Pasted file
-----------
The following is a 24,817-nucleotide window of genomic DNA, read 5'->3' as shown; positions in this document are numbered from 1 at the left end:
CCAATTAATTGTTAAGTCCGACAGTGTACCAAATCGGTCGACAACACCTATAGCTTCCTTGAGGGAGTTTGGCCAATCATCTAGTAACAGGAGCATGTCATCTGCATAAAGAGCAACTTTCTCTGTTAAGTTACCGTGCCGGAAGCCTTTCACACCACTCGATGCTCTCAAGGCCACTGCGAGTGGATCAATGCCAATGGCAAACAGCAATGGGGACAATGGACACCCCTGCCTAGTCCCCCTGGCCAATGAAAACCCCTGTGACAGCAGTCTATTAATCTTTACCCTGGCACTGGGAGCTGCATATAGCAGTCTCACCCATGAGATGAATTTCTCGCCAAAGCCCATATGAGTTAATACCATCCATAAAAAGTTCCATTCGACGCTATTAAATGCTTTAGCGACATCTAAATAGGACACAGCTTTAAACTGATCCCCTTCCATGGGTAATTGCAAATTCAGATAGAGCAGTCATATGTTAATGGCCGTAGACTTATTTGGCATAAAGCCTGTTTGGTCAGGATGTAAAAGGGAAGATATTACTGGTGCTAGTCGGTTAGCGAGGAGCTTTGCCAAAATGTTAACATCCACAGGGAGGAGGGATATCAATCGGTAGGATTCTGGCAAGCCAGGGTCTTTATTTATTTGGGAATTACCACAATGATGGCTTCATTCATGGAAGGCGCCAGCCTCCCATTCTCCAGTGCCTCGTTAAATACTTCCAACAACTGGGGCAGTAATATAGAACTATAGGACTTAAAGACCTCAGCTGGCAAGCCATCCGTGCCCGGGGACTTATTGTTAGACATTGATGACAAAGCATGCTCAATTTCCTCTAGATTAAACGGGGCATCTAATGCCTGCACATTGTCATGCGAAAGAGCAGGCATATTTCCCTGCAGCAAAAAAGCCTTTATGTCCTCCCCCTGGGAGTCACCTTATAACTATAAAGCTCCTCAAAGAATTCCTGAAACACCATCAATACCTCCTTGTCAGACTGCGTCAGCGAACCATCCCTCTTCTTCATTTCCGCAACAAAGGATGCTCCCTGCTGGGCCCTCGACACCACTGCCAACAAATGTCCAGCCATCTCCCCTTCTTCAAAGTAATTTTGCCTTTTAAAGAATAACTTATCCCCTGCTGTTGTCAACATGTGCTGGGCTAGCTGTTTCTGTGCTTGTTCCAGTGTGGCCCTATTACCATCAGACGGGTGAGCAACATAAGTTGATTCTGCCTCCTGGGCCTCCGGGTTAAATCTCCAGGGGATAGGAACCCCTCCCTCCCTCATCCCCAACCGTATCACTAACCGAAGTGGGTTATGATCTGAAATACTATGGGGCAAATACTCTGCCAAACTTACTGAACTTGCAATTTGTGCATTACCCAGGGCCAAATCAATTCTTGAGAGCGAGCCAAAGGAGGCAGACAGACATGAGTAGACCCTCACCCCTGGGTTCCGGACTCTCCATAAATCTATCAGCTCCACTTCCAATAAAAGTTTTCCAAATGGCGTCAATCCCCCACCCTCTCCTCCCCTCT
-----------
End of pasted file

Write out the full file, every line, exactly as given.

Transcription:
The following is a 24,817-nucleotide window of genomic DNA, read 5'->3' as shown; positions in this document are numbered from 1 at the left end:
CCAATTAATTGTTAAGTCCGACAGTGTACCAAATCGGTCGACAACACCTATAGCTTCCTTGAGGGAGTTTGGCCAATCATCTAGTAACAGGAGCATGTCATCTGCATAAAGAGCAACTTTCTCTGTTAAGTTACCGTGCCGGAAGCCTTTCACACCACTCGATGCTCTCAAGGCCACTGCGAGTGGATCAATGCCAATGGCAAACAGCAATGGGGACAATGGACACCCCTGCCTAGTCCCCCTGGCCAATGAAAACCCCTGTGACAGCAGTCTATTAATCTTTACCCTGGCACTGGGAGCTGCATATAGCAGTCTCACCCATGAGATGAATTTCTCGCCAAAGCCCATATGAGTTAATACCATCCATAAAAAGTTCCATTCGACGCTATTAAATGCTTTAGCGACATCTAAATAGGACACAGCTTTAAACTGATCCCCTTCCATGGGTAATTGCAAATTCAGATAGAGCAGTCATATGTTAATGGCCGTAGACTTATTTGGCATAAAGCCTGTTTGGTCAGGATGTAAAAGGGAAGATATTACTGGTGCTAGTCGGTTAGCGAGGAGCTTTGCCAAAATGTTAACATCCACAGGGAGGAGGGATATCAATCGGTAGGATTCTGGCAAGCCAGGGTCTTTATTTATTTGGGAATTACCACAATGATGGCTTCATTCATGGAAGGCGCCAGCCTCCCATTCTCCAGTGCCTCGTTAAATACTTCCAACAACTGGGGCAGTAATATAGAACTATAGGACTTAAAGACCTCAGCTGGCAAGCCATCCGTGCCCGGGGACTTATTGTTAGACATTGATGACAAAGCATGCTCAATTTCCTCTAGATTAAACGGGGCATCTAATGCCTGCACATTGTCATGCGAAAGAGCAGGCATATTTCCCTGCAGCAAAAAAGCCTTTATGTCCTCCCCCTGGGAGTCACCTTATAACTATAAAGCTCCTCAAAGAATTCCTGAAACACCATCAATACCTCCTTGTCAGACTGCGTCAGCGAACCATCCCTCTTCTTCATTTCCGCAACAAAGGATGCTCCCTGCTGGGCCCTCGACACCACTGCCAACAAATGTCCAGCCATCTCCCCTTCTTCAAAGTAATTTTGCCTTTTAAAGAATAACTTATCCCCTGCTGTTGTCAACATGTGCTGGGCTAGCTGTTTCTGTGCTTGTTCCAGTGTGGCCCTATTACCATCAGACGGGTGAGCAACATAAGTTGATTCTGCCTCCTGGGCCTCCGGGTTAAATCTCCAGGGGATAGGAACCCCTCCCTCCCTCATCCCCAACCGTATCACTAACCGAAGTGGGTTATGATCTGAAATACTATGGGGCAAATACTCTGCCAAACTTACTGAACTTGCAATTTGTGCATTACCCAGGGCCAAATCAATTCTTGAGAGCGAGCCAAAGGAGGCAGACAGACATGAGTAGACCCTCACCCCTGGGTTCCGGACTCTCCATAAATCTATCAGCTCCACTTCCAATAAAAGTTTTCCAAATGGCGTCAATCCCCCACCCTCTCCTCCCCTCT